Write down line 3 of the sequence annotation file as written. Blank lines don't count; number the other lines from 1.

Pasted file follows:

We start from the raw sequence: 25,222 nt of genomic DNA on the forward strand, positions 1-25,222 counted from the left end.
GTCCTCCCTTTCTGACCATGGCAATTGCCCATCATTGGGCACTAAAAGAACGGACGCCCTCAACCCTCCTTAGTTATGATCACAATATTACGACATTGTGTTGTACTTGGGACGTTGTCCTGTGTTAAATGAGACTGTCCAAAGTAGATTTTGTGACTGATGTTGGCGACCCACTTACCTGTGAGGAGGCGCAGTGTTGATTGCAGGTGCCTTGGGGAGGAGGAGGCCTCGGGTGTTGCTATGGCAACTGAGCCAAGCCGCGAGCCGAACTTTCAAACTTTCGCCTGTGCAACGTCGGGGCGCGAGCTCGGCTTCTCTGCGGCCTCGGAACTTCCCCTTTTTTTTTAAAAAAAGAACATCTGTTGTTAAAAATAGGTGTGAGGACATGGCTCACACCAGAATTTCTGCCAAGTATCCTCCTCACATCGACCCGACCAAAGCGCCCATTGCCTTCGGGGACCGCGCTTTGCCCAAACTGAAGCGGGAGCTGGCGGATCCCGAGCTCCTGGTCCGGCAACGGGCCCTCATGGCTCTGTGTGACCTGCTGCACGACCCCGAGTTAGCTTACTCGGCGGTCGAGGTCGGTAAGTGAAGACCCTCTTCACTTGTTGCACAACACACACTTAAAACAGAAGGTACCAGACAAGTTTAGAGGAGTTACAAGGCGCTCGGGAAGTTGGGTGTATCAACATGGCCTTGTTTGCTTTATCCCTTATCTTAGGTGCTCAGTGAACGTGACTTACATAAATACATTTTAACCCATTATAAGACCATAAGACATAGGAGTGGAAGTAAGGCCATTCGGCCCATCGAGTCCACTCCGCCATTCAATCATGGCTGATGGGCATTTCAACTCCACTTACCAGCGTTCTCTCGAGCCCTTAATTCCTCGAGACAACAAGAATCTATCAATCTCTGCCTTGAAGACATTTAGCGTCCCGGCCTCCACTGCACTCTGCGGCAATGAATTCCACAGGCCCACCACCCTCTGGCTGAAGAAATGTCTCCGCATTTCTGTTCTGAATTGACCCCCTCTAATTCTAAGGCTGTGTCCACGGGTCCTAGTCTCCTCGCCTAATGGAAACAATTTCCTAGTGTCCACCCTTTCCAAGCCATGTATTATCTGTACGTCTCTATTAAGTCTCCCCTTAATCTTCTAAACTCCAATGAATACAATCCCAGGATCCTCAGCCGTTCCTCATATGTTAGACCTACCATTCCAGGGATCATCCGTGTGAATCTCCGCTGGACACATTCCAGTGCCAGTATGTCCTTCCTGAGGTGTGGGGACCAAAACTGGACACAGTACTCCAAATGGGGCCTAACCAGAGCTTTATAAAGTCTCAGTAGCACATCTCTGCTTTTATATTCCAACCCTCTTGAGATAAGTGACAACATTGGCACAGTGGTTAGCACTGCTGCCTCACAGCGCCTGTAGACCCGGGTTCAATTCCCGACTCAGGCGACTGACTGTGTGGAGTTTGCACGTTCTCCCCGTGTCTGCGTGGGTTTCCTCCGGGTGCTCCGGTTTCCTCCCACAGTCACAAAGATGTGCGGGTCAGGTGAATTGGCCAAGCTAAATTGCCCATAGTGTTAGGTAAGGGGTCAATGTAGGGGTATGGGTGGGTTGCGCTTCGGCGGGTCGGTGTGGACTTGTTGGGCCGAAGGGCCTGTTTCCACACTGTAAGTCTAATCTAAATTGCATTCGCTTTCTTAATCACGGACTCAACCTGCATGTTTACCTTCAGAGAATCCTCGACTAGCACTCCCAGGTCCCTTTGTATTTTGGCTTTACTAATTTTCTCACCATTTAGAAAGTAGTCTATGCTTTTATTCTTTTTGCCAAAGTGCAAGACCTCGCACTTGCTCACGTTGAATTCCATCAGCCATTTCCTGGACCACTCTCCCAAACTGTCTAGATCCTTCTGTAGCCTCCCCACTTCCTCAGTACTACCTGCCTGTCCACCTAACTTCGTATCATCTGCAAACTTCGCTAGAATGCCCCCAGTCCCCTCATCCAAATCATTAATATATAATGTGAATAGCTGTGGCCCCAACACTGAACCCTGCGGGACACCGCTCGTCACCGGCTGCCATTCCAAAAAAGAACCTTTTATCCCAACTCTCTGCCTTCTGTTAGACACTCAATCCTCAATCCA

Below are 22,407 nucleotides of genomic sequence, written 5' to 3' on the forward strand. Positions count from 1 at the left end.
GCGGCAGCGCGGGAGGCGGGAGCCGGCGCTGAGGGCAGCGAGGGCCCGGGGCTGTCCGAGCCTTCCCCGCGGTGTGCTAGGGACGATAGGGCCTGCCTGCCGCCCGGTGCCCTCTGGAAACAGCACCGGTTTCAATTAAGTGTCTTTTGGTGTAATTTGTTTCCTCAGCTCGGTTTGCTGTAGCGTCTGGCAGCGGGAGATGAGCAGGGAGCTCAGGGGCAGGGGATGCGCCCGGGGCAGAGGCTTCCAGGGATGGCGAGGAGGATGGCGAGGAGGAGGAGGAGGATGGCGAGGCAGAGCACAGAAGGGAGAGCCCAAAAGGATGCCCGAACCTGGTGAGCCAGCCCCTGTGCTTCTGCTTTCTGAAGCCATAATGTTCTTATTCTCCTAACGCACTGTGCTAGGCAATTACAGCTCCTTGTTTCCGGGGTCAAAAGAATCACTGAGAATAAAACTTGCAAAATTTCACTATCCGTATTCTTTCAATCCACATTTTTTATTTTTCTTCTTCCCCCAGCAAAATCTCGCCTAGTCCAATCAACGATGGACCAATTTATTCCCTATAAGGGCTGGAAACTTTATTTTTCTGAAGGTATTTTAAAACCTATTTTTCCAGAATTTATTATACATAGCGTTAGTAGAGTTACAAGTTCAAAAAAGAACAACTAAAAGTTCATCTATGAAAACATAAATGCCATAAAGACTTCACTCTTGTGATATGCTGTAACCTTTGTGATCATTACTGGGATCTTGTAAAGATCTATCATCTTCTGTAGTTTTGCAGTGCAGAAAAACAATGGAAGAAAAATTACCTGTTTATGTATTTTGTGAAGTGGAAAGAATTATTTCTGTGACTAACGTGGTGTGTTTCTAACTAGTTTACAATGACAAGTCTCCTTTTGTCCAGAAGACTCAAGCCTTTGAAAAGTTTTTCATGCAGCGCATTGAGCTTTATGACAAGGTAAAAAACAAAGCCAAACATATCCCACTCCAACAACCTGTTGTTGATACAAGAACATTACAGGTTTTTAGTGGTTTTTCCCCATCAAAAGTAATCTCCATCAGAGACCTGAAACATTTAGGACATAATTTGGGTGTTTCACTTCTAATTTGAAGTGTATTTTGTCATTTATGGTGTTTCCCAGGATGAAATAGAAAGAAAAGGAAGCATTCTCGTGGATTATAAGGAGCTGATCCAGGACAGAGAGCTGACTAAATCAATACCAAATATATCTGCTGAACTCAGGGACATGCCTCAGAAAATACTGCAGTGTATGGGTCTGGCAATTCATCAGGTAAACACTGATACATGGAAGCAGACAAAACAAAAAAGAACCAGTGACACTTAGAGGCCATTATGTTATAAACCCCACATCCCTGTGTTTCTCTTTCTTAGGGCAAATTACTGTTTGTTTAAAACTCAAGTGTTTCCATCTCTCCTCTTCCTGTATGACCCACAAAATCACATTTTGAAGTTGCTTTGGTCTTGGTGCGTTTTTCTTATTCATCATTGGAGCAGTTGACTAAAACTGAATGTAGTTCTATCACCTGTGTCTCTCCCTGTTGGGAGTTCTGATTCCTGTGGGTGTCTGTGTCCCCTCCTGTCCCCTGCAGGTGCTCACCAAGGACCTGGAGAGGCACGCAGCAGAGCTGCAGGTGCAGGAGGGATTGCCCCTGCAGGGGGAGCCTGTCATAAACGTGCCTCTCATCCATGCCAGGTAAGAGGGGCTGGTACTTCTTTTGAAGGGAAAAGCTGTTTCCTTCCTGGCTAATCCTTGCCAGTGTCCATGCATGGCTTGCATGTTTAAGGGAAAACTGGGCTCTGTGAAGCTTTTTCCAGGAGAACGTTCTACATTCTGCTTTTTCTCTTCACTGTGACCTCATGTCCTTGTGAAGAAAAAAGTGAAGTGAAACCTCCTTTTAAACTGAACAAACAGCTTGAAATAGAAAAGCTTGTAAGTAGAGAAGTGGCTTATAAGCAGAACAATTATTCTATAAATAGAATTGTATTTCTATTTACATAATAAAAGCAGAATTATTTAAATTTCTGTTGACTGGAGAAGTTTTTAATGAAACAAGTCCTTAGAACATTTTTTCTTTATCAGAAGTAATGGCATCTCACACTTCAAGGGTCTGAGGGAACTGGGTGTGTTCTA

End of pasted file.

Below are 22,407 nucleotides of genomic sequence, written 5' to 3' on the forward strand. Positions count from 1 at the left end.